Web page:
Then we're asked if we want to. We do.
It's just too early right now. We'll know at our appointment next month when the techs conduct another ultrasound.
|It's not just a marketing ploy. For my wife, it's a way of life.|
And while I don't share her zeal for premature gift distribution, I most certainly do as it pertains to knowing the gender of our unborn child.
Mrs. Blackwell is a planner and planners must know.
They must get the baby's room ready, down to the last detail. Ditto for the clothes. The toys. All the baby accoutrement. The proverbial ducks must be aligned.
I like to know quickly because I'm impatient — very, very impatient. And because I live with a woman who gives me birthday gifts two weeks before my birthday, I'm quite familiar with the compulsions involved in wanting to know ASAP.
That said, I've recently come to better understand the particular value in waiting to learn the gender of one's unborn child.
There seem to be a lot of pregnant people around Madison lately, specifically at the office I work in. I know a couple of them and each offered a take on why they want to know the gender of the baby, or not know.
Based on my conversations (all three of them) the folks that don't want to know the gender do so for one very simple reason — they just want to be surprised when that baby is born.
I get that.
|Whistler, British Columbia.|
I'm not sure if it's technology, growing older, cynicism, or some combination of the three but there do seem to be fewer and fewer "good" surprises as one grows up.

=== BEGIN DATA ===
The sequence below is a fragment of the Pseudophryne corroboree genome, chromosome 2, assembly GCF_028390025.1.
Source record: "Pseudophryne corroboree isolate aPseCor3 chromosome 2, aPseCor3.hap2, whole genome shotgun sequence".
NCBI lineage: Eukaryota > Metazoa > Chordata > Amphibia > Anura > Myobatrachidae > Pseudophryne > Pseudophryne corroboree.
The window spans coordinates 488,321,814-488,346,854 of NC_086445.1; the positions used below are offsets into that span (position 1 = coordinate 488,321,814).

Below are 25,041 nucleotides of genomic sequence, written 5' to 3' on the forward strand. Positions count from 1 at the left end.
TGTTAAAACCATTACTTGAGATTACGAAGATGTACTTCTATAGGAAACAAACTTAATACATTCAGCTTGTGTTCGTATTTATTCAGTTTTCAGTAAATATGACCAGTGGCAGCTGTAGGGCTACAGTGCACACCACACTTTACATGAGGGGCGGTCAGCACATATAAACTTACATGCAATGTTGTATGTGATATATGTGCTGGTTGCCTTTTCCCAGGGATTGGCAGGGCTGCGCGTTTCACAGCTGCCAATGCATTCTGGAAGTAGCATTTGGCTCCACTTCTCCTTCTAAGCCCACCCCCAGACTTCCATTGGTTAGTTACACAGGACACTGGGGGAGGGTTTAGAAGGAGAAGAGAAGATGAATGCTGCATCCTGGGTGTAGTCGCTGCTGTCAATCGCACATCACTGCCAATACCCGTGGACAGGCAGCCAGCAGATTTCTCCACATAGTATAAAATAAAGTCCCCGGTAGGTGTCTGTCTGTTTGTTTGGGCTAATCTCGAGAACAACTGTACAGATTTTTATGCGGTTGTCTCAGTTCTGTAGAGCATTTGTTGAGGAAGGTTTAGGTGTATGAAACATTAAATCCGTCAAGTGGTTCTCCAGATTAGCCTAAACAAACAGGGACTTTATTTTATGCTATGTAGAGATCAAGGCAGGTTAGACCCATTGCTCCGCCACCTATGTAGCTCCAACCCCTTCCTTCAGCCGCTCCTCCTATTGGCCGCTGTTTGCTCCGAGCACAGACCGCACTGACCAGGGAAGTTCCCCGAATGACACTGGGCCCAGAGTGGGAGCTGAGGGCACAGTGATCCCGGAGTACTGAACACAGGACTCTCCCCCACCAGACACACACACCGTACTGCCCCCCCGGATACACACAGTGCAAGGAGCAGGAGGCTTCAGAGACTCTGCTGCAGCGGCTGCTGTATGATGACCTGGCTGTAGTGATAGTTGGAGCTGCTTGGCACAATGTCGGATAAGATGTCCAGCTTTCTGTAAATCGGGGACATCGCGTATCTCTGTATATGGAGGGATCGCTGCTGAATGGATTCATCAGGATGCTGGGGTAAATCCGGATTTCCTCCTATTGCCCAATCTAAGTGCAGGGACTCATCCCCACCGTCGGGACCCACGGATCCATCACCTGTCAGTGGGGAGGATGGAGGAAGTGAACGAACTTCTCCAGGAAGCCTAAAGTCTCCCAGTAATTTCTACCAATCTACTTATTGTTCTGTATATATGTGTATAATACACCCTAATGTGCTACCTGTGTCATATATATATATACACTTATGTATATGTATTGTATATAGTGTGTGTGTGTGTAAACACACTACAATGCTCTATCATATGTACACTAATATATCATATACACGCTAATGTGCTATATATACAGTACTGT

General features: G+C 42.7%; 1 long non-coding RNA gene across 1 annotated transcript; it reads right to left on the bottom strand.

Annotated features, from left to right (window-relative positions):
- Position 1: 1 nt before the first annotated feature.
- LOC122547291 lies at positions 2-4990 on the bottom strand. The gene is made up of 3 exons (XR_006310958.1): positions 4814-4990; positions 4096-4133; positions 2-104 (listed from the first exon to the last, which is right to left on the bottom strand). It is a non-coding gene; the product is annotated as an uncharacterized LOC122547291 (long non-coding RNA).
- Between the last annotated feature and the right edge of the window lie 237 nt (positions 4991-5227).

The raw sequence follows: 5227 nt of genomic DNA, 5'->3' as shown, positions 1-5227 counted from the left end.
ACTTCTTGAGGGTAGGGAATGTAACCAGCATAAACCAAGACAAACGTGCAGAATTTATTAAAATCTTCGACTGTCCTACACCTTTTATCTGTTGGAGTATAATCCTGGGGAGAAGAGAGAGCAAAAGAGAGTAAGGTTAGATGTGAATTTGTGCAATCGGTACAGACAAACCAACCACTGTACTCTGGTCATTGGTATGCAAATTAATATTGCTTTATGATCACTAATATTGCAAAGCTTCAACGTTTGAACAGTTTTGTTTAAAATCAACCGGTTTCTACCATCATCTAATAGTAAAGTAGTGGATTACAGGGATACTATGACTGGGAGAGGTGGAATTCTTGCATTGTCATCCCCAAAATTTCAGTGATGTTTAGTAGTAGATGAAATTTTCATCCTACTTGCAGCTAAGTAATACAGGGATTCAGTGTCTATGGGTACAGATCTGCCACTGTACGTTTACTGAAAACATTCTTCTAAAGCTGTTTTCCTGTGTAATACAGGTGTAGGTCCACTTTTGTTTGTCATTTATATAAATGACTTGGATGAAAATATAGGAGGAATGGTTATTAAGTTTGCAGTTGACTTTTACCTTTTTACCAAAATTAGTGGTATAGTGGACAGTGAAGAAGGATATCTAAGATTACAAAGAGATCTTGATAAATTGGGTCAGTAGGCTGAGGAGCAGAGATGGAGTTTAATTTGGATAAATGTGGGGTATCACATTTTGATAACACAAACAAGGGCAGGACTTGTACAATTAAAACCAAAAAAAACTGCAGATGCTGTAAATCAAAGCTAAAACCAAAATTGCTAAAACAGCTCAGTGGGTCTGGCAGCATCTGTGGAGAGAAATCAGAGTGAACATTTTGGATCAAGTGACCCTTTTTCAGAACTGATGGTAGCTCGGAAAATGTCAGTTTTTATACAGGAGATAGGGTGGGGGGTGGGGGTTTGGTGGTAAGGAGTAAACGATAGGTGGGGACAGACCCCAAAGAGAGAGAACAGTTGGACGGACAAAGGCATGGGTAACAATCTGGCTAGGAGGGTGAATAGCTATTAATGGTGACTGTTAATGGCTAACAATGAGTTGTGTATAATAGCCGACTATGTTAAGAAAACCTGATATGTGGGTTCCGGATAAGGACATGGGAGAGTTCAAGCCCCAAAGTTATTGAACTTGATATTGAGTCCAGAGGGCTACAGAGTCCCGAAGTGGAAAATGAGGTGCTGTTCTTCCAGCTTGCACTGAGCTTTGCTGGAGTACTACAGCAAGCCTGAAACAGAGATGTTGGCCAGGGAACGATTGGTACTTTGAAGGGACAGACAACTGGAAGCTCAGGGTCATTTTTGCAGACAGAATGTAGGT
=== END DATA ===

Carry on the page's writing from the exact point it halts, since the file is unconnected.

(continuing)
In attempting now to recall the last truly fun surprise I experienced, my thoughts wander all the way back to the 90's.
It was an Easter Sunday. I came home from my part time job (why I was working on Easter I have no idea) and my mom had purchased a new puppy for the family.
I had no idea and only learned of it when I walked in the door and a little, plump, spaniel was sitting on our couch.
Another time, my older brother returned home unannounced after being away for months in Whistler, British Columbia. (The surprise now is not that he spontaneously returned, but that he returned at all. Whistler is paradise.)
Then too, I had no idea.
And when you're younger, there were smaller surprises, of course.
|No more waiting for the radio to give us what we want. |
Now, I can listen to these guys whenever I want.
What a world!
Most of the time you were at the mercy of DJs. But, when that song came on, wow. The moment you heard the first notes was magic.
I also remember waiting, waiting and praying on my walk home from school that the Simpsons reruns would show one of my favorite episodes. More often than not, they didn't. But when they did, again....magic.
I can keep 6,000 songs on my phone now and I can keep seasons of the Simpson's on there too.
I wont' turn this into a polemic on technology and the Internet. Their virtues far outweigh their negatives.
But, I will say that when even the little surprises become fewer and farther between, it's easy to appreciate those folks who, when gifted with an opportunity to be surprised, take full advantage.